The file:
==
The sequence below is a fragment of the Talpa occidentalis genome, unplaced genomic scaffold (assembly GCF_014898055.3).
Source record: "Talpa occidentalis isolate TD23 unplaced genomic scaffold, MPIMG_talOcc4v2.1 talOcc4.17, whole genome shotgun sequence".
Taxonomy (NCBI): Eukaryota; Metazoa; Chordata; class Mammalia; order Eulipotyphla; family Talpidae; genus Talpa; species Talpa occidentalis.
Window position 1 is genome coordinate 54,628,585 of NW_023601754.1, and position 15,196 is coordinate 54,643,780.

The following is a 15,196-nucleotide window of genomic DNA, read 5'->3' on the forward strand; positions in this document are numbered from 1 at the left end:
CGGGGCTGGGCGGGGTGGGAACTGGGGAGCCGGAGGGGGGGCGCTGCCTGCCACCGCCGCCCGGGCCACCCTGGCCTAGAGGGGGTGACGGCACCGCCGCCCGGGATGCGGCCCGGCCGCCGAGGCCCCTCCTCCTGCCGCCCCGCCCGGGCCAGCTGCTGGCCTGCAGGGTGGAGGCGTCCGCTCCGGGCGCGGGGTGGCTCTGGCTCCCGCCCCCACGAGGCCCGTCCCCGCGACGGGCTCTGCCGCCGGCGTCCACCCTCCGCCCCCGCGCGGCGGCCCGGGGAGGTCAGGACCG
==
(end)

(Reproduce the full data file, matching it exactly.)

The sequence below is a fragment of the Talpa occidentalis genome, unplaced genomic scaffold (assembly GCF_014898055.3).
Source record: "Talpa occidentalis isolate TD23 unplaced genomic scaffold, MPIMG_talOcc4v2.1 talOcc4.17, whole genome shotgun sequence".
Taxonomy (NCBI): Eukaryota; Metazoa; Chordata; class Mammalia; order Eulipotyphla; family Talpidae; genus Talpa; species Talpa occidentalis.
Window position 1 is genome coordinate 54,628,585 of NW_023601754.1, and position 15,196 is coordinate 54,643,780.

The following is a 15,196-nucleotide window of genomic DNA, read 5'->3' on the forward strand; positions in this document are numbered from 1 at the left end:
CGGGGCTGGGCGGGGTGGGAACTGGGGAGCCGGAGGGGGGGCGCTGCCTGCCACCGCCGCCCGGGCCACCCTGGCCTAGAGGGGGTGACGGCACCGCCGCCCGGGATGCGGCCCGGCCGCCGAGGCCCCTCCTCCTGCCGCCCCGCCCGGGCCAGCTGCTGGCCTGCAGGGTGGAGGCGTCCGCTCCGGGCGCGGGGTGGCTCTGGCTCCCGCCCCCACGAGGCCCGTCCCCGCGACGGGCTCTGCCGCCGGCGTCCACCCTCCGCCCCCGCGCGGCGGCCCGGGGAGGTCAGGACCG